Next we'll turn to another feature, communication. Devices need to exchange information. Often this is done using a messaging protocol such as MQTT. Standing up an MQTT broker is a reasonable expectation for many operations teams. Properly securing your deployments is another game altogether if your deployment team or strategy is less mature.
These are just two small considerations when building a robust IoT back end infrastructure.
Looking at the big picture, consider the human cost of building your own IoT infrastructure as well. You need to have access to embedded software engineers and web developers either on-staff or from a trusted, reliable development partner. Hiring and maintaining a team is expensive and time consuming.
Of course, all this is assuming that you’ve taken the time to validate your idea by doing market research. Building your own IoT back end infrastructure is even riskier if you aren’t sure that your product concept actually has legs.
Buying an IoT Platform
Buying an IoT platform can work for many use cases. The benefits of buying IoT back end infrastructure include faster installation and deployment, and a mature solution that has already been tested and debugged.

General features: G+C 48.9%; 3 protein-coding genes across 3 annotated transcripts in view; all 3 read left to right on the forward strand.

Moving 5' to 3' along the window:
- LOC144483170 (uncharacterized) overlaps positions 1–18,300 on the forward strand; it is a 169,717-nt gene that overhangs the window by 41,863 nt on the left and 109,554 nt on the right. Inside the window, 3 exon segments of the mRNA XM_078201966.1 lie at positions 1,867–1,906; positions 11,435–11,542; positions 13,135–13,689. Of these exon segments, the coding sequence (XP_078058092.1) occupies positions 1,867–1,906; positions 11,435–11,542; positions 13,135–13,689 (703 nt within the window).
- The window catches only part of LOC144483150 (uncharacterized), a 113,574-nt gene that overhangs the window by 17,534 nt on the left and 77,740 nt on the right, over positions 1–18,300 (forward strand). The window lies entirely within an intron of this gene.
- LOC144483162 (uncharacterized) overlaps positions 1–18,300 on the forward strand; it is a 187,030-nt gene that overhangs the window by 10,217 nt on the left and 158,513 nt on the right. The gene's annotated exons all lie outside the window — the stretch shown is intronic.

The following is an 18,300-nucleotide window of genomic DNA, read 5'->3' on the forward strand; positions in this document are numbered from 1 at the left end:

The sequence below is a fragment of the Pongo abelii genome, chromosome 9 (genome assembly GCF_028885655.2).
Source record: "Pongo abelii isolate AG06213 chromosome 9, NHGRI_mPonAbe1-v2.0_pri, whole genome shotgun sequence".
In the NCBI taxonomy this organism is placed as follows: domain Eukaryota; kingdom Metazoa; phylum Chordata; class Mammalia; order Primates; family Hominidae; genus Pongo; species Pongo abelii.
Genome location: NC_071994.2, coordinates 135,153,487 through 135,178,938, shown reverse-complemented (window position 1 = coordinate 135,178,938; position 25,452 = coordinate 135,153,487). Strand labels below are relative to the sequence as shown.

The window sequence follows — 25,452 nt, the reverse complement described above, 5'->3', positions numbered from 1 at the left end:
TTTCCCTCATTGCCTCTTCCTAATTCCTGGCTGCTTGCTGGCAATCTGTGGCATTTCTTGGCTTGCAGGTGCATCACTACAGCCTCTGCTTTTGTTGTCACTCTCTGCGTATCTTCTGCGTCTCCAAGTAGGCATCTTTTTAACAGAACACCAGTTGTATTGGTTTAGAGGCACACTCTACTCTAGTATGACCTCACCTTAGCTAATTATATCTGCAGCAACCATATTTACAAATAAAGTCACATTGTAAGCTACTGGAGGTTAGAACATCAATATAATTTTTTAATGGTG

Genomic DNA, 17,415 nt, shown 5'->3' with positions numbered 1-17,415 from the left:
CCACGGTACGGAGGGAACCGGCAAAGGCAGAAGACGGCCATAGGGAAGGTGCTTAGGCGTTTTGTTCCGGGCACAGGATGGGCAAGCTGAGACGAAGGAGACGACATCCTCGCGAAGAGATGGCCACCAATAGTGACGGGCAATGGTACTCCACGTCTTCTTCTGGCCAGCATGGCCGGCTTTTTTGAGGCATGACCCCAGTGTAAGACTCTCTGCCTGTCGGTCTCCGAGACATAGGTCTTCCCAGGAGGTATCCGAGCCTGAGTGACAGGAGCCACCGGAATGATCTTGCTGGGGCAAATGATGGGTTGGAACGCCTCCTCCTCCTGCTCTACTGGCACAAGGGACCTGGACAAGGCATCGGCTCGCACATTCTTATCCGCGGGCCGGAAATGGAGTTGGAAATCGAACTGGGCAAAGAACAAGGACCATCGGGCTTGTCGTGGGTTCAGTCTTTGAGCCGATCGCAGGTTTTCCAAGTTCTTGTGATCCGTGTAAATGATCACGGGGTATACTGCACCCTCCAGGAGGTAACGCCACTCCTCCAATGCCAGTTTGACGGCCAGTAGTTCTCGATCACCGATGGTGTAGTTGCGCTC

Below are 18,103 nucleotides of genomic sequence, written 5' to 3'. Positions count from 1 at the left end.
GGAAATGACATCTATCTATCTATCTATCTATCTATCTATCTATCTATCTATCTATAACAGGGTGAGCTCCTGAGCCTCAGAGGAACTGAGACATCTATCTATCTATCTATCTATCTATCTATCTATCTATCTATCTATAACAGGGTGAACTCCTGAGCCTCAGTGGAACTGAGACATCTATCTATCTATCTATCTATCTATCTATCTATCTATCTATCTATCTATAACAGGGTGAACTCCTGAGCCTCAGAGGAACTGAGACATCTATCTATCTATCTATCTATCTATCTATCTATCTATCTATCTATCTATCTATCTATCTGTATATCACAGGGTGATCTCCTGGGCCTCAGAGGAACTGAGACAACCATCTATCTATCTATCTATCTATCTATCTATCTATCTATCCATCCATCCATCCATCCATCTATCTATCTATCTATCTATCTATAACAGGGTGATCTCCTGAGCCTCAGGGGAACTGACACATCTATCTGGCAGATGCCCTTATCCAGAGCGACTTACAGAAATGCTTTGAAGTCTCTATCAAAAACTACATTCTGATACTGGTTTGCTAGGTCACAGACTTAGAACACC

However, buying an IoT back end won’t always give you the exact features and functionality you require. An off-the-shelf solution can be either too complex or too limited for your purposes, so you should make sure that the different technologies you use cover all your bases. Like many decisions, "trust but verify" is a good approach to buying infrastructure.
Amazon Web Services, for example, offers an IoT managed cloud platform for developing your own IoT infrastructure. Given the maturity and prominence of Amazon, you could be forgiven for assuming that their flagship IoT offering would include something like firmware upgrades — not so!
As it turns out, the primary mechanism that AWS IoT has for updating firmware is to use device shadows to send "hey you should update" messages to each individual device.